By July 2017 Paltar and Nation Energy had already prepared a settlement agreement, and Paltar and Fortem had begun to form and document their joint venture. Id. at ¶15. To further the alleged conspiracy Mr. Bruner caused Paltar to “declare a fraudulent ‘default' under the earning agreements.” Paltar's reason for the default was that Nation Australia failed to make its required payments due under the earning agreements. Id. In August 2017 Mr. Bruner's Nation Energy board voted to approve “(1) the termination of the earning agreements, (2) the execution of a settlement agreement with Paltar, and (3) the surrender all of Nation Energy's and Nation Australia's rights to Paltar”; Hislop and Siegel objected. Id. at ¶16. Plaintiffs alleged that defendants concealed from the dissenters the pending deal between Paltar and Fortem, which created a conflict of interest. Id.

         Mssrs. Caetano and Madzej then voted as Nation Australia directors to approve the settlement with Paltar along with the surrender and cancellation of the earning agreements. Id. at ¶17. They executed both settlements and cancellations causing Nation Energy irreparable harm. Id. at ¶18.

         Plaintiffs brought this lawsuit to redress alleged fraud and racketeering, breaches of fiduciary duties, and wrongful conduct that cost Nation Energy to lose valuable assets. Id. at ¶1. Plaintiffs allege six claims for relief: (1) breach of fiduciary duty against Paltar; (2) breach of fiduciary duty and violation of Wyoming Business Corporations Act against the director defendants; (3) aiding and abetting breach of fiduciary duty against Mr. Bruner; (4) fraudulent concealment against Mssrs. Paltar, Bruner, Lotito, and Causbrook; (5) civil RICO claims against all defendants; and (6) violation of Colorado's Organized Crime Control Act against all defendants.

         II. STANDARD OF REVIEW

         A district court has authority to dismiss a case on forum non conveniens grounds without first determining if it has personal jurisdiction over the defendants. Archangel Diamond Corp. Liquidating Tr. v. Lukoil, 812 F.3d 799, 803-04 (10th Cir. 2016) (citing Sinochem Int'l Co. Ltd. v. Malaysia Int'l Shipping Corp., 549 U.S. 422, 425 (2007) (“[A] court need not resolve whether it has authority to adjudicate the cause (subject-matter jurisdiction) or personal jurisdiction over the defendant if it determines that, in any event, a foreign tribunal is plainly the more suitable arbiter of the merits of the case.”)). In this case, I assume without deciding that plaintiffs have met their burden of showing personal jurisdiction under Rule 12(b)(2) because I conclude that the motions to dismiss are more appropriate for resolution under the doctrine of forum non conveniens.

         Under the doctrine of forum non conveniens, a court “may, in the exercise of its sound discretion, dismiss the case, even if jurisdiction and proper venue are established.” Yavuz v. 61 MM, Ltd., 576 F.3d 1166, 1172 (10th Cir. 2009) (quoting Am. Dredging Co. v. Miller, 510 U.S. 443, 447 (1994) (internal quotation marks omitted)). “The burden is on the moving party to establish the need for a forum non conveniens transfer . . . .” Rivendell Forest Prod., Ltd. v. Canadian Pac. Ltd., 2 F.3d 990, 993 (10th Cir. 1993). The moving party typically must overcome the “strong presumption in favor of hearing the case in the plaintiff's chosen forum . . . .” Yavuz, 576 F.3d at 1172 (quoting Gschwind v. Cessna Aircraft Co., 161 F.3d 602, 606 (10th Cir. 1998)). “A foreign plaintiff's choice of forum, however, warrants less deference.” Gschwind, 161 F.3d at 606.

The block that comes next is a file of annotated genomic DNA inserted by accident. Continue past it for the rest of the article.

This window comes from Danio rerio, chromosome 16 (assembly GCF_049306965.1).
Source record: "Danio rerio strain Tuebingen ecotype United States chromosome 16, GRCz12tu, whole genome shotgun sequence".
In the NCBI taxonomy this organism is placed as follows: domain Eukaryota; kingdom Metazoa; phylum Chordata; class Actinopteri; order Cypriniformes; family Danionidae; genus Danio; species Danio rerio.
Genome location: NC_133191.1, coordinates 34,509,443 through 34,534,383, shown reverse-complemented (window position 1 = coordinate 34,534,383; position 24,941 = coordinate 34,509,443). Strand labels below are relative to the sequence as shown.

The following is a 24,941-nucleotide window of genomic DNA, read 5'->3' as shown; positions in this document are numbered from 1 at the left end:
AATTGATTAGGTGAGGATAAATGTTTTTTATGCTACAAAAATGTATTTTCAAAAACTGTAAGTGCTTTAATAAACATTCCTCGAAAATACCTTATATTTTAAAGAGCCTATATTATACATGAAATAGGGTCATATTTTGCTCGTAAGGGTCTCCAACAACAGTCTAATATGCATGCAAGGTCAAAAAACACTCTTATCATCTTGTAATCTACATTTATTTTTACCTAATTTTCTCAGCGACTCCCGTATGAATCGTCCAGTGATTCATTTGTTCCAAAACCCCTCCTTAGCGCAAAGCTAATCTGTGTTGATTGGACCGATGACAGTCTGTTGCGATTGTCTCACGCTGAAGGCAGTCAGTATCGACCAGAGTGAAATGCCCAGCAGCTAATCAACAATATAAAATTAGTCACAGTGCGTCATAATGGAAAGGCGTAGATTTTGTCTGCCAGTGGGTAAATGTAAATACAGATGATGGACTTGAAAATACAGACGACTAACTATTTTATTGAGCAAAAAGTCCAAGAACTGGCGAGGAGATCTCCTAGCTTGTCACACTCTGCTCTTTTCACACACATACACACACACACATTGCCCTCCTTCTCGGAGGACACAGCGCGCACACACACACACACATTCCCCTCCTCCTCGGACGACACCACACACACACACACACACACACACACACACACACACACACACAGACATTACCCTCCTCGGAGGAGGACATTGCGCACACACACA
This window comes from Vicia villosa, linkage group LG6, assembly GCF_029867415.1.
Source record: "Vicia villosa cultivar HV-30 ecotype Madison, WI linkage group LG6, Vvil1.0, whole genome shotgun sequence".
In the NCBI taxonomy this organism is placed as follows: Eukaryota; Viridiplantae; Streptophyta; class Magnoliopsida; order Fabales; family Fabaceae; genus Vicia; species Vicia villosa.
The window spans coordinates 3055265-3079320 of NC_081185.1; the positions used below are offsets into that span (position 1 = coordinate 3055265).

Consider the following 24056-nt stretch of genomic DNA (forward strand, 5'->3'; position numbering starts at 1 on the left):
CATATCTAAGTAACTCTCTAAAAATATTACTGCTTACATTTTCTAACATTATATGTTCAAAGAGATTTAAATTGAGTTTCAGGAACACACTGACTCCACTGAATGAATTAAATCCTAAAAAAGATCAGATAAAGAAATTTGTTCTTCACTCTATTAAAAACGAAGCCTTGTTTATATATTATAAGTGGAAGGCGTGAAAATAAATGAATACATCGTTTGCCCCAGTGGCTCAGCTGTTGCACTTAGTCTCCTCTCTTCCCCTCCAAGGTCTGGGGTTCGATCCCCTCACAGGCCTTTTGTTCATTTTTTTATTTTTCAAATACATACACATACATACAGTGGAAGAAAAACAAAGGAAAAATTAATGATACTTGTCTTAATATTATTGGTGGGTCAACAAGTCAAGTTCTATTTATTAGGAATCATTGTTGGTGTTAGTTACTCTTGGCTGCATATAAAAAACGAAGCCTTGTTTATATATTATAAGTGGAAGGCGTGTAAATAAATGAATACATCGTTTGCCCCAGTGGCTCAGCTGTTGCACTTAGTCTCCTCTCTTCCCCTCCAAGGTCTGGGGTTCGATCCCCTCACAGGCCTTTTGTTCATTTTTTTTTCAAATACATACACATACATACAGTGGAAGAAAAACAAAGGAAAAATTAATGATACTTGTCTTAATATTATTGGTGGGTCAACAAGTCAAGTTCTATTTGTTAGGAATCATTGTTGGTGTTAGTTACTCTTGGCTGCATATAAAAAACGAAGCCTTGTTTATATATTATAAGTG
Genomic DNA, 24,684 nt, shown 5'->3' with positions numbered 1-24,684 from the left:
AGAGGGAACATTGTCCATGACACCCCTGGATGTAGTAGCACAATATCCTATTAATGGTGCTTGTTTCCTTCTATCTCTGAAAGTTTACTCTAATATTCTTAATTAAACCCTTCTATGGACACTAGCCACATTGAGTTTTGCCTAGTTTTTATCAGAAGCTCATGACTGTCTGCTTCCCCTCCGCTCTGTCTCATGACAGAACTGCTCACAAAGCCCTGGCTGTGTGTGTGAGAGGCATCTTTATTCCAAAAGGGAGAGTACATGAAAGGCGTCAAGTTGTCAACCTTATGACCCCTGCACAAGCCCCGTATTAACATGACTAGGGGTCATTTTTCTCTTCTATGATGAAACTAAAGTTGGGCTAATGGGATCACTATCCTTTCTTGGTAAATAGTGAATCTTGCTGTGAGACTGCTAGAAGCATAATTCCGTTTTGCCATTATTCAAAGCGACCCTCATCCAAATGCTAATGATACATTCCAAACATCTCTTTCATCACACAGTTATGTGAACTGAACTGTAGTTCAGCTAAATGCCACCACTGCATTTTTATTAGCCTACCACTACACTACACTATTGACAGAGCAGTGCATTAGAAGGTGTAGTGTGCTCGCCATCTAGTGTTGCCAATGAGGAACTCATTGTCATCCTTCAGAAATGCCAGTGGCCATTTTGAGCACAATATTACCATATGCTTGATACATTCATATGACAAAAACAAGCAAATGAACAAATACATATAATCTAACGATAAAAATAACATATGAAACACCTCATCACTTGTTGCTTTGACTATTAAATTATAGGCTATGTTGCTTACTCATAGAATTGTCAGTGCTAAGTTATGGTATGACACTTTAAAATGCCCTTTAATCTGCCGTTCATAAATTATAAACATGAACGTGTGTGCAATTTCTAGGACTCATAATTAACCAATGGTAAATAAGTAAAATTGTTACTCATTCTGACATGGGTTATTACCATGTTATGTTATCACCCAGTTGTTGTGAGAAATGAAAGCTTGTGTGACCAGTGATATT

There are two threshold inquires that must be met before a court may transfer a case to a foreign country under the doctrine. Id. First, there must be an adequate and available alternative forum. Archangel Diamond Corp. Liquidating Tr. v. Lukoil, 812 F.3d 799, 804 (10th Cir. 2016). The first requirement is typically met when all defendants consent to the jurisdiction of the foreign court. Gschwind, 161 F.3d at 606. Second, foreign law must be applicable. Id. To answer this step, the district court must apply the applicable conflict of law principles. Archangel, 812 F.3d at 804. If there are some claims governed by foreign law and others governed by domestic law, the court must determine which claims predominate. Id. (holding that even when a plaintiff asserts a RICO claim governed by U.S. law, dismissal under forum non conveniens was appropriate because Russian law applied to the vast majority of the underlying disputes).

         If both threshold requirements are satisfied, the district court goes on to weigh private and public interest factors to determine whether to dismiss the case. Id. The private interest factors include:

(1) the relative ease of access to sources of proof; (2) availability of compulsory process for compelling attendance of witnesses; (3) cost of obtaining attendance of willing non-party witnesses; (4) possibility of a view of the premises, if appropriate; and (5) all other practical problems that make trial of the case easy, expeditious and inexpensive.

Gschwind, 161 F.3d at 606. For the public interest factors, courts weigh the following:

(1) administrative difficulties of courts with congested dockets which can be caused by cases not being filed at their place of origin; (2) the burden of jury duty on members of a community with no connection to the litigation; (3) the local interest in having localized controversies decided at home; and (4) the appropriateness of having diversity cases tried in a forum that is familiar with the governing law.

Id. Although the burden remains with the defendant as the moving party, the burden of pleading the private and public interest factors is lighter when dealing with a foreign plaintiff. Gschwind, 161 F.3d at 606.

         III. ...